Francine set her case down again and chocked it with her foot to keep it from sliding away from her. The word steep was taking on new meaning.
   With her eyes wide open, she whispered, “Dear Lord, I know you haven’t left me alone here on this mountain. So can you point the way?”
   She stood silent then. She didn’t want to miss a second answer if the Lord took pity on her after she’d foolishly trusted too much in her own abilities instead of scrambling after her mountain man guide.
   Just when she was ready to give up on divine intervention and pick a path, she heard whistling. Not a bird, but a man. And the sound was coming closer. The Lord was sending her someone to point the way. Certainly not Jeb coming back for her. She couldn’t imagine that stone-faced man whistling the merry tune coming to her ears.
   “Hello,” she called. She didn’t want the whistler to pass her by without seeing her.
   The whistling abruptly stopped. Francine called again. This time an echoing hello came back to her, and a gangly boy, maybe fourteen or fifteen, scrambled into view down the path to her left. His overalls were too short, showing a span of leg above well-worn shoes, but the best thing about him were his blue eyes that looked as friendly as a summer sky.
   He skidded to a stop and stared down at her. “You lost?”
   “A bit,” Francine admitted. “Could you point me the way to the Hyden Hospital?”
   “I reckon you’re one of Mrs. Breckinridge’s brought-in nurses.” He gave her a curious look. “Do you catch babies?”
   “I’m here to train to be a midwife.” Francine smiled at the idea of catching babies. “At the hospital. Is it much farther?”
   “Not all that far, but night might catch you. You best follow me.”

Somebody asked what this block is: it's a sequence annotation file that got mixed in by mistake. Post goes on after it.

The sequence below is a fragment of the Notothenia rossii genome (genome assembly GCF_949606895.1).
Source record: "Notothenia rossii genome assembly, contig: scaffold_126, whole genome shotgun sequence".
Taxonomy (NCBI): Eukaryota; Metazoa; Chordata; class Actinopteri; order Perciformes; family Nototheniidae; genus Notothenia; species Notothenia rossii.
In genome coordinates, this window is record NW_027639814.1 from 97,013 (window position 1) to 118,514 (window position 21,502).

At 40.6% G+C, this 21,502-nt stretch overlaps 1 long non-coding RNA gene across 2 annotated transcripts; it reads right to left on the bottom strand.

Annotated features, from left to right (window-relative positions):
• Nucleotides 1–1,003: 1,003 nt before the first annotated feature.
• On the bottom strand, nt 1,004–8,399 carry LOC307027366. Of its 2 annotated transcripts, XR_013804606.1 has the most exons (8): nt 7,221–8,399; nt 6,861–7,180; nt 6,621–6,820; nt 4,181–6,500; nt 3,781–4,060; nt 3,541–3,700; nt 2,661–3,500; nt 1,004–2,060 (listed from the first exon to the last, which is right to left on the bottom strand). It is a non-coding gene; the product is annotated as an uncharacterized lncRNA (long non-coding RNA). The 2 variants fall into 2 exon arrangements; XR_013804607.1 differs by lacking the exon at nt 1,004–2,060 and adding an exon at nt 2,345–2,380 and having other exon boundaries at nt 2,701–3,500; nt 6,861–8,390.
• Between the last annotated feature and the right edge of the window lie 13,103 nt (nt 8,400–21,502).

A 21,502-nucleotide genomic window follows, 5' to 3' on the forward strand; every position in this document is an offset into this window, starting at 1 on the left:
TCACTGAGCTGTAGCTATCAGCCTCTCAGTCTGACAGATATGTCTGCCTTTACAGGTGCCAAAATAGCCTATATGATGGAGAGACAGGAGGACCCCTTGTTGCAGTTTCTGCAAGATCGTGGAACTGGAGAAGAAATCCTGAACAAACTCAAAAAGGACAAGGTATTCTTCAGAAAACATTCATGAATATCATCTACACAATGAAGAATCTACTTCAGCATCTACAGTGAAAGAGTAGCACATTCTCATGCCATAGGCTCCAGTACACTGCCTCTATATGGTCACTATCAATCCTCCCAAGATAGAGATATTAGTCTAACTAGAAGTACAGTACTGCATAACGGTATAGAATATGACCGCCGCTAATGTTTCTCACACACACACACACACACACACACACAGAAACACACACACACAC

He came on down to her and started up the other path. “Weren’t nobody down there in town to show you the way?”
   “I was supposed to follow somebody named Jeb, but I didn’t keep up.”
   The boy laughed. “That Jeb. And I reckon he never said word one. Jeb, he ain’t much of a talker. Not like me. My brother used to tell me I jabbered as much as a jaybird that had been sipping out of a moonshine still. At least that’s what he said before he went off to fight the Germans. That’s been nigh on four years now, but I’m still a talker.”
   “I was very happy to hear you whistling a few minutes ago.” Francine picked up her bag and followed the boy. “My name is Francine Howard. Do you have a name other than Jaybird?”
   “Jaybird might be better than what folks call me. Woody. Woody Locke. Sort of sounds funny when you say it, but my pa was Woodrow. Woodrow Locke, that’s a fine name. One I reckon I can take on after I get a little older.” His voice softened, turned somber. “Now that Pa passed on last year.”
   “Oh, I’m sorry.” Francine felt an answering wave of sympathy. Her own father had died two years ago.